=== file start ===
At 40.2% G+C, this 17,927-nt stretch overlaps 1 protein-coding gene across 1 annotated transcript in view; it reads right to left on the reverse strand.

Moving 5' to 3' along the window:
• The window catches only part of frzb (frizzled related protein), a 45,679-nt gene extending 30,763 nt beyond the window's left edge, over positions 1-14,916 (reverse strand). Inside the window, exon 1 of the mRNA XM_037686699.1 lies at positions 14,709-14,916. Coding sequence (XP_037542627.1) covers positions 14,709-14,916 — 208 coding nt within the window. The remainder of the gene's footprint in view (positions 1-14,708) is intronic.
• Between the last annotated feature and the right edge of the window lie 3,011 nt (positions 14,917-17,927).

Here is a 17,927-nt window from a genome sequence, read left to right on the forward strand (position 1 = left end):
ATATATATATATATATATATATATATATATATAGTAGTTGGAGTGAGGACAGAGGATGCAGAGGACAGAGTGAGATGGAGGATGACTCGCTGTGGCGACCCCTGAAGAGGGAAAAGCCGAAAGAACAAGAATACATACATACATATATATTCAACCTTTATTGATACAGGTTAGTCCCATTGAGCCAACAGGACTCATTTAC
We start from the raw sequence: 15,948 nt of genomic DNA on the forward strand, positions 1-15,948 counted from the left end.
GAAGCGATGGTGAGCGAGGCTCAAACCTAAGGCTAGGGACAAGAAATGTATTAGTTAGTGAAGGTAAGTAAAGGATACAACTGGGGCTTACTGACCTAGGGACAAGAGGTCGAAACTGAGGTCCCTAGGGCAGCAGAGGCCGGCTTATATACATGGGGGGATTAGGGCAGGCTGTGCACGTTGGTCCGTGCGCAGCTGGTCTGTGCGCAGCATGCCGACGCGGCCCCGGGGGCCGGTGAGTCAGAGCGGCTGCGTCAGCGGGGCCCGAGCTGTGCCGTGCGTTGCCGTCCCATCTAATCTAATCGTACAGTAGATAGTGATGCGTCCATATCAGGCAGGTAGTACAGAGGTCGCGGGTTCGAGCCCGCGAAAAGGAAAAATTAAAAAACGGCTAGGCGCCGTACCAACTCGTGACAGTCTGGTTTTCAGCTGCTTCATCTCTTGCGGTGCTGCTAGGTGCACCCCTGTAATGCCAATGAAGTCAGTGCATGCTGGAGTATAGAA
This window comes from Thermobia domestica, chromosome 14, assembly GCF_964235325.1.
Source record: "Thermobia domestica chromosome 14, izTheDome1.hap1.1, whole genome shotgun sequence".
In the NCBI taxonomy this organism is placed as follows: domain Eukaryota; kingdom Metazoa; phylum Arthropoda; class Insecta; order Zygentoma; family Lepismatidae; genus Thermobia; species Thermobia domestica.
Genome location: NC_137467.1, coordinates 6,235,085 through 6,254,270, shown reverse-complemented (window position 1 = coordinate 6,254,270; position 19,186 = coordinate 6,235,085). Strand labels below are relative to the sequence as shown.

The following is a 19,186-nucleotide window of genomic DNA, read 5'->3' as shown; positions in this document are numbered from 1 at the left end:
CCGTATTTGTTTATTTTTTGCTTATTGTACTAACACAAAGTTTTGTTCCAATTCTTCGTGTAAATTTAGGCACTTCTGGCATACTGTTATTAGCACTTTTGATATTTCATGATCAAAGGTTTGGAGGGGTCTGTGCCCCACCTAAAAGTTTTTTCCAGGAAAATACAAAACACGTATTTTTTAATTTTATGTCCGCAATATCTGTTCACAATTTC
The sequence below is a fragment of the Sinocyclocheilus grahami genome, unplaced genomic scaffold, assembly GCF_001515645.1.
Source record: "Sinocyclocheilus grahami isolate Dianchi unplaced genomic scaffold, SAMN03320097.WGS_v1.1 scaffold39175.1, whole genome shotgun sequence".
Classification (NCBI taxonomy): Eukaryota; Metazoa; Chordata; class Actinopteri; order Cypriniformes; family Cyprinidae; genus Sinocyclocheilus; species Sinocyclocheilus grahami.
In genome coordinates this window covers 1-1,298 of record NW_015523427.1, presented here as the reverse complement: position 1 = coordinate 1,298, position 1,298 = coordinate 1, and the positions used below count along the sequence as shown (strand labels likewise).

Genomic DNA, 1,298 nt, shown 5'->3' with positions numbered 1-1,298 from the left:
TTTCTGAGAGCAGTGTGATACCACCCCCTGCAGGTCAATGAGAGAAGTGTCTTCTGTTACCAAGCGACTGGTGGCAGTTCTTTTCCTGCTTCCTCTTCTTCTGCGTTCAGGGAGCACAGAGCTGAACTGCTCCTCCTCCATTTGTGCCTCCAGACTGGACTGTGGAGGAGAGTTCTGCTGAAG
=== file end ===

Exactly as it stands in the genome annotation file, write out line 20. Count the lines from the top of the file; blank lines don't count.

TTTCTGAGAGCAGTGTGATACCACCCCCTGCAGGTCAATGAGAGAAGTGTCTTCTGTTACCAAGCGACTGGTGGCAGTTCTTTTCCTGCTTCCTCTTCTTCTGCGTTCAGGGAGCACAGAGCTGAACTGCTCCTCCTCCATTTGTGCCTCCAGACTGGACTGTGGAGGAGAGTTCTGCTGAAG